01 November 2021
A national debate to help safeguard the future of the UK’s local churches has been launched by the National Churches Trust, the UK’s church buildings support charity.
With an increasing number of churches and chapels facing closure, ‘The Future of the UK’s Churches’ debate highlights the community, economic, heritage and spiritual benefits of churches.
It also gives the public a chance to have their say on how some of the UK’s most important local buildings can be saved for future generations.
‘The Future of the UK’s Churches’ debate is being backed by Michael Palin, Vice President of the National Churches Trust. He said: “The UK has over 39,000 church buildings. The restrictions of COVID-19, resulting in reduced funding and fewer worshippers, has clouded the future for many of them.
‘Yet churches remain a vital and much-loved part of the UK’s history and heritage and we can’t let them fall into neglect and disuse.
‘There is hope. More and more churches are adapting to the modern world and the needs of their communities, providing not just spiritual comforts but a range of valuable services to local people such as foodbanks and youth clubs.
‘We must build on this, and encourage people of all sorts and from all backgrounds to find hope and relevance in their local churches.
‘If you care as much as I do about the future of these much loved buildings, do get involved with the National Churches Trust debate about “The Future of Churches” and help shape their future.’
A growth in church closures
The number of churches open and being used for worship has fallen from around 42,000 to 39,800 in the last ten years, according to research from The Brierley Research Consultancy. Closure has been particularly acute in some inner-city areas.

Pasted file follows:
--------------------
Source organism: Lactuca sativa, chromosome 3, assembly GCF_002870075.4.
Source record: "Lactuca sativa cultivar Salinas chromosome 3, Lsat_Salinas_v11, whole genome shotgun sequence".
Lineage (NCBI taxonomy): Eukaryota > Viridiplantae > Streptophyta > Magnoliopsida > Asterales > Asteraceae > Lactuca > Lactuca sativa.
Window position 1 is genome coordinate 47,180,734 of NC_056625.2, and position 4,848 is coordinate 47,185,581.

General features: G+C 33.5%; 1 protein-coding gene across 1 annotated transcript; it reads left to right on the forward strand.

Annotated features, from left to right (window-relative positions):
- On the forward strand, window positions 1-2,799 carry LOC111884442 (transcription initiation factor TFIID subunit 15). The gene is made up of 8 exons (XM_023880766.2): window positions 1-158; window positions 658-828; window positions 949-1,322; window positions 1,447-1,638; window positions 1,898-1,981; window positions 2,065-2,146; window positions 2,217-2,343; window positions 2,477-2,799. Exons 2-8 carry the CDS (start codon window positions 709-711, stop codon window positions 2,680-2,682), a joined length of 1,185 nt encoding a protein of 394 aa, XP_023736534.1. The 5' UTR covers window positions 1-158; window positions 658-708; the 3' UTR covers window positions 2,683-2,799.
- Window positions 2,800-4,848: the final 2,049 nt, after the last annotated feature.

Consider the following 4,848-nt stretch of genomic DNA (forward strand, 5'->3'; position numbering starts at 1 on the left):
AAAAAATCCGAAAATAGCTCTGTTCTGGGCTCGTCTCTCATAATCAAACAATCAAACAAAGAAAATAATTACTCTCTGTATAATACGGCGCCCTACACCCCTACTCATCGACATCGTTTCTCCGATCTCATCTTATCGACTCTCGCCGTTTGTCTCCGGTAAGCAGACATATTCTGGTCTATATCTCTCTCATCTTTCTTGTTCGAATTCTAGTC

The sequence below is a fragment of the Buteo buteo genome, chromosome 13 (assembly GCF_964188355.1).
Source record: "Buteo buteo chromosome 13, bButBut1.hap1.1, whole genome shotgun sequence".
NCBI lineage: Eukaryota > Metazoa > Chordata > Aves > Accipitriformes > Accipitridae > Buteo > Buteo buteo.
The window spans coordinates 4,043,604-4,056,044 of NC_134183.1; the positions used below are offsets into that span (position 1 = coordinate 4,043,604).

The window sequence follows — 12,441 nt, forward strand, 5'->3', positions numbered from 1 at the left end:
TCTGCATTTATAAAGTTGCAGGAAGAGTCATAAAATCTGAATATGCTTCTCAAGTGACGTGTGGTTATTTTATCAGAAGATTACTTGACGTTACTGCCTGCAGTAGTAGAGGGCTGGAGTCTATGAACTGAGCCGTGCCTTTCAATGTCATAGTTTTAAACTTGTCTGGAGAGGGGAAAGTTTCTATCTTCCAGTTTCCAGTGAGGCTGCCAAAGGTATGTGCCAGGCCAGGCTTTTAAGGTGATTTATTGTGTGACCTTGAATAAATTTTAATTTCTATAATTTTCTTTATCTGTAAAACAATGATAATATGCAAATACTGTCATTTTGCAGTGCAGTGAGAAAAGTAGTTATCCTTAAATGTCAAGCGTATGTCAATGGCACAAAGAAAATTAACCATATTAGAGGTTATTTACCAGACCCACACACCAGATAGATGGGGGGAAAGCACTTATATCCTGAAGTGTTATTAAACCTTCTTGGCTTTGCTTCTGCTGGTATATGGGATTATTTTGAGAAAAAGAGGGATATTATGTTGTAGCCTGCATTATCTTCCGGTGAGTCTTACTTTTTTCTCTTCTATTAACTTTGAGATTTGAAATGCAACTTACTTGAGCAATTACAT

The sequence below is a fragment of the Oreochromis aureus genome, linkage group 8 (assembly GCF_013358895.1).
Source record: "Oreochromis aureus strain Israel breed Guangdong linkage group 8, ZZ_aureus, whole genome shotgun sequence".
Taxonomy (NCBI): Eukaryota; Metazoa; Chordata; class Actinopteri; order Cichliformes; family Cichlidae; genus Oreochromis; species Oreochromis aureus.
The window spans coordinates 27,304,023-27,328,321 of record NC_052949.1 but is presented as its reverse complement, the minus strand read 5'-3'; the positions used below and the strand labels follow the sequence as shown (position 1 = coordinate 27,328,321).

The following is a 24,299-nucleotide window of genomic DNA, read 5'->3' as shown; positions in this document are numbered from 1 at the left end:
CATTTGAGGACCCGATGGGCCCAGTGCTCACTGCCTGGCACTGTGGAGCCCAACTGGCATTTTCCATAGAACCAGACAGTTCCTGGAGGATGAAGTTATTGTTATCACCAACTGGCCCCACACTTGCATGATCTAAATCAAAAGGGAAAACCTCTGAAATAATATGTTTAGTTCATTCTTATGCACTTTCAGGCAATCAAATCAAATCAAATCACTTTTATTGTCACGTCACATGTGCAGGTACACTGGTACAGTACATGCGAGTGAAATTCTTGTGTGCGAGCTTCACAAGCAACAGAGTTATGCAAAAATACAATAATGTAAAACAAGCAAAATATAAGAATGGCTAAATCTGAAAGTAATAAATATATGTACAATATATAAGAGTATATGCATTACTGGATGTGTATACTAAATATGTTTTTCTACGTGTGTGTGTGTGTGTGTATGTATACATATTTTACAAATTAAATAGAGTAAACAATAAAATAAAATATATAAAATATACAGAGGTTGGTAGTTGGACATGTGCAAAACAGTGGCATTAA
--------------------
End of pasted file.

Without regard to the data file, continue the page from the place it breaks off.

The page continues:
Funding for the repair and maintenance of church buildings has to be raised by congregations and is not provided by central church authorities. It is particularly difficult for churches in deprived areas and rural churches with a small number of worshippers to pay for urgent repairs.
There are fears that many more may close in the coming years, putting local heritage at risk and jeopardising the future of community support services run in church buildings such as youth clubs, foodbanks, mother and toddler groups and drug and alcohol counselling.
In Scotland, at least 275 churches have closed since January 2000, a decline of 15.6% in 21 years. In England, 350 Church of England churches are reported to be at risk of being closed or demolished within the next five years.
Costs and benefits
A shortage of funding to keep churches in good repair is a key factor leading to closure. New figures released by the National Churches Trust show that the repair bill is vastly outweighed by the economic and social benefit of church buildings.
The annual social and economic value of church buildings to the UK is worth around £55 billion. This sum, calculated using the latest HM Treasury Green Book guidance, includes the contribution churches make to wellbeing and to local economies.
Download the Future of Church Buildings manifesto here.
Did you know...?
- Oldest church in Scotland: Old St. Peter’s, a ruined parish church in Thurso is reckoned to be the oldest: it dates to at least 1125. Glasgow Cathedral is reputed to be the oldest working place of worship on mainland Scotland
- Oldest church in Northern Ireland: Purported to be St Nicholas in Carrickfergus, but likely contenders to the title include the cathedrals in Armagh and Downpatrick
- Oldest church in Wales: Llewelyn's Church in Llanrhychwyn is claimed is the oldest in Wales, marking the site where Rhychwyn originally established his church in the 6th century
- Oldest parish church in England: St Martin, Canterbury, AD 597
(Report courtesy of the National Churches Trust)